Harry Reid Has No Reason to Apologize

Algernon Austin presents an excellent, concise, and wonderfully read scholarly examination of the complicated landscape of race, class and popular perception. Besides the prison industrial complex, black strides in education, poverty rates, crime and other indices contradict claims that blacks are “moving backward.”
--Jeffrey O. G. Ogbar, Director, Institute for African American Studies, University of Connecticut and author of Black Power: Radical Politics and African American Identity (The Johns Hopkins University Press), 2004 and Hip-Hop Revolution: The Culture and Politics of Rap (University Press of Kansas), 2007.

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Senate Majority Leader Harry M. Reid (D-NV) simply told the truth, in my view. I don’t see what he has to apologize for.

According to the Washington Post, the book Game Change states that when assessing the strengths of then candidate Barack Obama in 2008, Reid said that he “believed that the country was ready to embrace a black presidential candidate, especially one such as Obama -- a ‘light-skinned’ African American ‘with no Negro dialect, unless he wanted to have one’. ” There is nothing offensive or even controversial here.

It seems that some people are upset because they have deluded themselves into thinking that America is a post-racial society. Reid’s remarks show an awareness that blackness poses challenges for success with the broad American electorate.

Recent research reported on in Newsweek’s The Gaggle blog, supports Harry Reid. Eugene Caruso of the University of Chicago told Newsweek:
“There’s a long history in Western society of associating lightness with good and darkness with bad. Throughout history, throughout literature, et cetera. And we know now that these associations sometimes apply to the color of a person’s skin, and in addition to associating goodness with white, there’s some recent research in implicit attitudes suggesting that at an unconscious level people have a strong tendency to associate America with white.”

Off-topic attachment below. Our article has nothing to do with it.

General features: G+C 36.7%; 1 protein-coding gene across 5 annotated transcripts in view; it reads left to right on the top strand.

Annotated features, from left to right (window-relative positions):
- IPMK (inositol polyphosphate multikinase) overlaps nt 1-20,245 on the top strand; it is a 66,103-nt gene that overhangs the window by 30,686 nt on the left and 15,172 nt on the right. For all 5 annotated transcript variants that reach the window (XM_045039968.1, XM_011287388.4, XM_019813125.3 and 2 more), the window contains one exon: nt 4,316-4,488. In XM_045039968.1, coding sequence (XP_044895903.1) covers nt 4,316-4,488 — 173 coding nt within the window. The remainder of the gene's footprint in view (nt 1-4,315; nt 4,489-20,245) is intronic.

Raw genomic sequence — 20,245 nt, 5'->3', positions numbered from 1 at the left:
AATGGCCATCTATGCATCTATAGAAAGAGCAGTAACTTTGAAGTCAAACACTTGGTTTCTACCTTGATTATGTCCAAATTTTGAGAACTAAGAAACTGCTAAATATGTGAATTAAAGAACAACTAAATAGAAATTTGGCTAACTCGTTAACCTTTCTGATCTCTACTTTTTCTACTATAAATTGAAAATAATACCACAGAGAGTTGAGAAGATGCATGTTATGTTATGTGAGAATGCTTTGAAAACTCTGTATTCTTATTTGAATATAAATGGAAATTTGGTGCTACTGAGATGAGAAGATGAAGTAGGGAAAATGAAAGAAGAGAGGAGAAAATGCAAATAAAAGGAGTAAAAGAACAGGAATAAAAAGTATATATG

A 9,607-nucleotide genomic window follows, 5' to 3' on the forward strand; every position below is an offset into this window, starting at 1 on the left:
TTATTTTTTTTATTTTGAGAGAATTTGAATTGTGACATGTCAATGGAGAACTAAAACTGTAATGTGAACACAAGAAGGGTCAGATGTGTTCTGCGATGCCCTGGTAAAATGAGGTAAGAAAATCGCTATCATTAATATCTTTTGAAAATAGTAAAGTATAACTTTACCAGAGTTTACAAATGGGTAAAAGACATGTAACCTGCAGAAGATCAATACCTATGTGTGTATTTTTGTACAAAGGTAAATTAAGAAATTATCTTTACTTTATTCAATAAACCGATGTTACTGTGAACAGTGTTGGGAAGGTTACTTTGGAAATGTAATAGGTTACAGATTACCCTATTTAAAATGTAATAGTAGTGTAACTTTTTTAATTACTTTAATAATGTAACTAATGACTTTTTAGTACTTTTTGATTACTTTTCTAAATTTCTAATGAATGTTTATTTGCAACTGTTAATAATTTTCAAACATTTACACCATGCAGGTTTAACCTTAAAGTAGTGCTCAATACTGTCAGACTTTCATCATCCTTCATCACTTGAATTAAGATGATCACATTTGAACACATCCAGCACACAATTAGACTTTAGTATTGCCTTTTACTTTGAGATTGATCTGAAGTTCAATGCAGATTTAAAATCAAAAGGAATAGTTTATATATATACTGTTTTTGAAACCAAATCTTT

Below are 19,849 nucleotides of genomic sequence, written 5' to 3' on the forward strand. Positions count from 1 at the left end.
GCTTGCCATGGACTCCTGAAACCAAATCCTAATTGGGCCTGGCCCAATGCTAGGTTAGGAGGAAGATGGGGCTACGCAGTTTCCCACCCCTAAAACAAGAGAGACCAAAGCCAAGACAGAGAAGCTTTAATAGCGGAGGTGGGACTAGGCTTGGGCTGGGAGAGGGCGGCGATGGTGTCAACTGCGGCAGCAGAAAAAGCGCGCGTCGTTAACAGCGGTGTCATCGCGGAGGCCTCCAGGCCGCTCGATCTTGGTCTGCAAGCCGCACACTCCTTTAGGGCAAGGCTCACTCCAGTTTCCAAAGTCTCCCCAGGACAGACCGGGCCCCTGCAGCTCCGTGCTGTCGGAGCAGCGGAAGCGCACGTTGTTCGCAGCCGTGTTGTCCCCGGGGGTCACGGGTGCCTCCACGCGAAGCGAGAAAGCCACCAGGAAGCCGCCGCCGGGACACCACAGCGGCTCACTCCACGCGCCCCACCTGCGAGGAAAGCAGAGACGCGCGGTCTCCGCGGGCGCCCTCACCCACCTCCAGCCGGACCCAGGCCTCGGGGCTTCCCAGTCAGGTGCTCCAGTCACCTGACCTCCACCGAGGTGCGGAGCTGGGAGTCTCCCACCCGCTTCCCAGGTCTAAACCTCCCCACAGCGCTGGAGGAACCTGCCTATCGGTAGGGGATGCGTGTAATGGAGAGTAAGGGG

Caruso did research which found that research “participants who’d seen a darkened photo [of a candidate] just a few minutes earlier reported that they were less likely to vote for the candidate than those who’d seen the lightened photo.” Thus, based on Caruso’s research, Reid is correct to think that voters would be more favorably disposed to a light-skinned black candidate than a dark-skinned one.

The term “Negro” is old-fashioned, but since Reid is, well, not young, I don’t find anything offensive about his use of it. I’m not sure that the use of idioms and accents associated with blacks should be called a “dialect,” but Reid’s use of word is appropriate according to Dictionary.com. So, I cannot find any fault here either.

I am not aware of any research on people’s attitudes or voting behavior and “Negro dialects.” (This does not mean that there is none, just that I’m not currently aware of any.) But given the existence of anti-black attitudes in American society, it is not much of a stretch to assume that speech characteristics common to blacks would also be subject to negative stigma. This is not a radical idea if one knows that we do not live in a colorblind society. I would bet that Reid is correct on his “Negro dialect” opinion also.

All of this amounts to acknowledgment that black candidates for elected office can have challenges that white candidates do not. The whiter they are in appearance the better. But, of course, most blacks do not look white. George W. Bush and other white candidates might be able to deviate wildly from the Standard American dialect, but black candidates who wish to be elected should stick to Standard American as much as possible, especially when they are appearing before nonblack audiences.

Representative James E. Clyburn (D-SC) said it well when he told the New York Times: “I am one of those who wish to one day live in a color-blind nation. But the fact is that none of us do today.”

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--Algernon Austin, Ph.D.

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